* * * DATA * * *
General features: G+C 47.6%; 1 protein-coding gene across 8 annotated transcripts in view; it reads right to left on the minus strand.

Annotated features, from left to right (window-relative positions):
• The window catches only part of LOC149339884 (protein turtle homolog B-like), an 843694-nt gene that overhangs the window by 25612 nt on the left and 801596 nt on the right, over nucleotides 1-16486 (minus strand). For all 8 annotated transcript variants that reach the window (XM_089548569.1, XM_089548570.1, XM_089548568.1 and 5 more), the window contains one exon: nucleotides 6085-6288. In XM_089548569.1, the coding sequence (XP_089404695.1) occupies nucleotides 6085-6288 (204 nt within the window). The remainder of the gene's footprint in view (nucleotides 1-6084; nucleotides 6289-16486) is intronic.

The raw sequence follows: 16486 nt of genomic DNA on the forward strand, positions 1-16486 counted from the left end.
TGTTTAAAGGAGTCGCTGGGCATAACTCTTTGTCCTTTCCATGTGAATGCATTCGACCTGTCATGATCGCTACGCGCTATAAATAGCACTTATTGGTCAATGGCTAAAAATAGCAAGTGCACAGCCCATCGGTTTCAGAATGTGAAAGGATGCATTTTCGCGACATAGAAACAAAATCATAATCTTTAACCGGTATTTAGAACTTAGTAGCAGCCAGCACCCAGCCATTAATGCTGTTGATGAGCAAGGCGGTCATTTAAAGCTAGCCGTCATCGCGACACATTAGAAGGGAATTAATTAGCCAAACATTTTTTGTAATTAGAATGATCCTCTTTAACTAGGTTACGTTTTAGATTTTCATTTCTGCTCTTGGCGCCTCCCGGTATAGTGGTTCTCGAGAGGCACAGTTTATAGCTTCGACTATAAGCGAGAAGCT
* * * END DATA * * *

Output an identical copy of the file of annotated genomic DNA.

General features: G+C 47.6%; 1 protein-coding gene across 8 annotated transcripts in view; it reads right to left on the minus strand.

Annotated features, from left to right (window-relative positions):
• The window catches only part of LOC149339884 (protein turtle homolog B-like), an 843694-nt gene that overhangs the window by 25612 nt on the left and 801596 nt on the right, over nucleotides 1-16486 (minus strand). For all 8 annotated transcript variants that reach the window (XM_089548569.1, XM_089548570.1, XM_089548568.1 and 5 more), the window contains one exon: nucleotides 6085-6288. In XM_089548569.1, the coding sequence (XP_089404695.1) occupies nucleotides 6085-6288 (204 nt within the window). The remainder of the gene's footprint in view (nucleotides 1-6084; nucleotides 6289-16486) is intronic.

The raw sequence follows: 16486 nt of genomic DNA on the forward strand, positions 1-16486 counted from the left end.
TGTTTAAAGGAGTCGCTGGGCATAACTCTTTGTCCTTTCCATGTGAATGCATTCGACCTGTCATGATCGCTACGCGCTATAAATAGCACTTATTGGTCAATGGCTAAAAATAGCAAGTGCACAGCCCATCGGTTTCAGAATGTGAAAGGATGCATTTTCGCGACATAGAAACAAAATCATAATCTTTAACCGGTATTTAGAACTTAGTAGCAGCCAGCACCCAGCCATTAATGCTGTTGATGAGCAAGGCGGTCATTTAAAGCTAGCCGTCATCGCGACACATTAGAAGGGAATTAATTAGCCAAACATTTTTTGTAATTAGAATGATCCTCTTTAACTAGGTTACGTTTTAGATTTTCATTTCTGCTCTTGGCGCCTCCCGGTATAGTGGTTCTCGAGAGGCACAGTTTATAGCTTCGACTATAAGCGAGAAGCT